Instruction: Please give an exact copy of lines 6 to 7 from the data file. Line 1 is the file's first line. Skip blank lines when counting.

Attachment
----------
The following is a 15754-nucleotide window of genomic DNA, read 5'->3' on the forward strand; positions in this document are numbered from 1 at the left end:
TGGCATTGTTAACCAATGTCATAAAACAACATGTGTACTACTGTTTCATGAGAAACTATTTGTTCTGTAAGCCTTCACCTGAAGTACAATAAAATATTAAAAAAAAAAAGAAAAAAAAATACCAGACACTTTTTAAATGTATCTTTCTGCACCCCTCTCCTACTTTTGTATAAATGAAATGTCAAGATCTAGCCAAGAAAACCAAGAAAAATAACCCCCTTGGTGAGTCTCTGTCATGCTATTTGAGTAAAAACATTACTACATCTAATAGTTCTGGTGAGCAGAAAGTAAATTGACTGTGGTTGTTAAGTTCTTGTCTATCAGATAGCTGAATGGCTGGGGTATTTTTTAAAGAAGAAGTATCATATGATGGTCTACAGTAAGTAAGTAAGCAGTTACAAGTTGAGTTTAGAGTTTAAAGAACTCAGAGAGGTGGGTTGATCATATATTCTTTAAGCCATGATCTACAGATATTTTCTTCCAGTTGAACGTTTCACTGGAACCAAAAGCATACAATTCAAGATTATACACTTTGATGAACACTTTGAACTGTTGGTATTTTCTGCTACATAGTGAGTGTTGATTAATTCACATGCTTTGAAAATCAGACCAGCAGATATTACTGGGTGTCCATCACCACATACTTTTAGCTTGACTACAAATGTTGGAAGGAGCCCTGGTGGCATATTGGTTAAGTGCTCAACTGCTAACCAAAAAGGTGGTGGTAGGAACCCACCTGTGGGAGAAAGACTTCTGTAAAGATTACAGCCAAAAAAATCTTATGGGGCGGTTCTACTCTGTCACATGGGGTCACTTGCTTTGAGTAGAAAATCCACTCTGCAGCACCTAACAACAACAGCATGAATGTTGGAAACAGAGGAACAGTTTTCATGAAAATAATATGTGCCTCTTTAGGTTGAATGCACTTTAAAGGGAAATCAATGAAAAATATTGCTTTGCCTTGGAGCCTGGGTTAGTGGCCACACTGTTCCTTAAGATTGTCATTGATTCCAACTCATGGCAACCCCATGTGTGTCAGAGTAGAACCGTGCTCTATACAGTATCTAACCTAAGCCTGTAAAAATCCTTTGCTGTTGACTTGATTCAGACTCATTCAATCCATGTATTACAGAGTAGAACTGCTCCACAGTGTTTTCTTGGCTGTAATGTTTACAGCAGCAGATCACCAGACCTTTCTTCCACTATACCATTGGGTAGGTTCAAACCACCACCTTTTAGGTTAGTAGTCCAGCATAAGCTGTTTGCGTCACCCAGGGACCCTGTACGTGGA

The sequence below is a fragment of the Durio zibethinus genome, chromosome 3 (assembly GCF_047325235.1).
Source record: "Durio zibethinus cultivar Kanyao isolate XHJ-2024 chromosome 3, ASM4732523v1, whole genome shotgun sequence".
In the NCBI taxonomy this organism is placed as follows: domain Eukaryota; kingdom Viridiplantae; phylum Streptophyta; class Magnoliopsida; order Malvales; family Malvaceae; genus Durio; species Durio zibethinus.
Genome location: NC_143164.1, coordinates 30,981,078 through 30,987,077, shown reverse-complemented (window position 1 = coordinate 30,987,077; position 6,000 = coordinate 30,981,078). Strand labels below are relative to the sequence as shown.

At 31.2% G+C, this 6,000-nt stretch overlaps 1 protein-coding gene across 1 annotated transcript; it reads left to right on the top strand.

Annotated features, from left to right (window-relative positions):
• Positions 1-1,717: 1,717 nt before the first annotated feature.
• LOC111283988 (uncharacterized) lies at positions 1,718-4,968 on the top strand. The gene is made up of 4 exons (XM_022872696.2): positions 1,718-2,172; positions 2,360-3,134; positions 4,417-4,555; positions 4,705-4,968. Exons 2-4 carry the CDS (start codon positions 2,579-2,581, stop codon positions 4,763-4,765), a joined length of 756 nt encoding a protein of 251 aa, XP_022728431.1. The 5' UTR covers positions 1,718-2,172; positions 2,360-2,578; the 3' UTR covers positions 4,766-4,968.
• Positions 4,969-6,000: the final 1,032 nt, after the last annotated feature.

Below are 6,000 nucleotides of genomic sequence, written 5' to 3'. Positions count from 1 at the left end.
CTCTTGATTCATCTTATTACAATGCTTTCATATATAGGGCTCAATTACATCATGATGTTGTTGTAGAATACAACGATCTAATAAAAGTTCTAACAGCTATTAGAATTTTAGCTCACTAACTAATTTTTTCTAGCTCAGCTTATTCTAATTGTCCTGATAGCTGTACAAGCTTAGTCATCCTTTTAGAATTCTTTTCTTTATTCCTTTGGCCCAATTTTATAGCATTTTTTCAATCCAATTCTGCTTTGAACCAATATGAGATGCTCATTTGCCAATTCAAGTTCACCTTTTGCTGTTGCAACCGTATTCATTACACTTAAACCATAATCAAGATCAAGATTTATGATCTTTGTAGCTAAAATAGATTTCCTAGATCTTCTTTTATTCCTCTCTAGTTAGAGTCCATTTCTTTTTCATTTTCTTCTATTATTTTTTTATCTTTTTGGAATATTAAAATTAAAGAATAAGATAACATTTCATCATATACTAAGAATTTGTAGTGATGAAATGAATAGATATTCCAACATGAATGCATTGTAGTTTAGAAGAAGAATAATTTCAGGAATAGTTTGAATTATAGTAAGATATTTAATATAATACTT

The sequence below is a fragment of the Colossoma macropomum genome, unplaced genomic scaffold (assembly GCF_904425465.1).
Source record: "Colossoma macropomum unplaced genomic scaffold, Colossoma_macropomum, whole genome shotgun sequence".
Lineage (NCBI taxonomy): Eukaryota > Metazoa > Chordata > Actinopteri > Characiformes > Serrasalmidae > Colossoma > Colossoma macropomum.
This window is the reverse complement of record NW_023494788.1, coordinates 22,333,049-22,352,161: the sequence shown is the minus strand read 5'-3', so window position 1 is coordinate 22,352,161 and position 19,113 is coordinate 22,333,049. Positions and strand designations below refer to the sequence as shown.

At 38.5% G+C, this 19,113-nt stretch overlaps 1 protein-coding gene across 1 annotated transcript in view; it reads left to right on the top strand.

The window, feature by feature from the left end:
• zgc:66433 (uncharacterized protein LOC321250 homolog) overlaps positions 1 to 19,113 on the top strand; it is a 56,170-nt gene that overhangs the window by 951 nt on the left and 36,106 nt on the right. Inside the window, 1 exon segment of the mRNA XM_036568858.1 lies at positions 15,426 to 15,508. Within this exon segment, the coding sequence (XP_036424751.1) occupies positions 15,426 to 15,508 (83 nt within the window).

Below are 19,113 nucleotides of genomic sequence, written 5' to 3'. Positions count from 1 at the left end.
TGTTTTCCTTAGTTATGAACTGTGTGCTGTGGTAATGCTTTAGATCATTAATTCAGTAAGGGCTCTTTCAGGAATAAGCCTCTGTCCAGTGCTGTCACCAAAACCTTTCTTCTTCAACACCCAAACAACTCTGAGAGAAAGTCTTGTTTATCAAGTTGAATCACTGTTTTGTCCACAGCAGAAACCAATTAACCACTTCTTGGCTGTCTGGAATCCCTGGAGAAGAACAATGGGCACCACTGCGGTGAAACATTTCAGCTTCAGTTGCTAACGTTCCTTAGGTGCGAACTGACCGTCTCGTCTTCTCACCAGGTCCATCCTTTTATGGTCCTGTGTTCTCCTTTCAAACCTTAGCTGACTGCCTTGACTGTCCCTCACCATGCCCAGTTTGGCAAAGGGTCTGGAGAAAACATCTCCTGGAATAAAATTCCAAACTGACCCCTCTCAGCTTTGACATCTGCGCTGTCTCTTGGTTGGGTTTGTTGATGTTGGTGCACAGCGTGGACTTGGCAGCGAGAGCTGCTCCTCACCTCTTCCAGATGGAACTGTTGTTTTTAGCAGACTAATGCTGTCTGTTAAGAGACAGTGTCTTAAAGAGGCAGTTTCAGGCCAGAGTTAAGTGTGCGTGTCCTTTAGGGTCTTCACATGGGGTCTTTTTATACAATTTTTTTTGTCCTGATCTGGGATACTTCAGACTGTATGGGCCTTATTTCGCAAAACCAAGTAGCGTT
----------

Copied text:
Genome location: NC_143164.1, coordinates 30,981,078 through 30,987,077, shown reverse-complemented (window position 1 = coordinate 30,987,077; position 6,000 = coordinate 30,981,078). Strand labels below are relative to the sequence as shown.

At 31.2% G+C, this 6,000-nt stretch overlaps 1 protein-coding gene across 1 annotated transcript; it reads left to right on the top strand.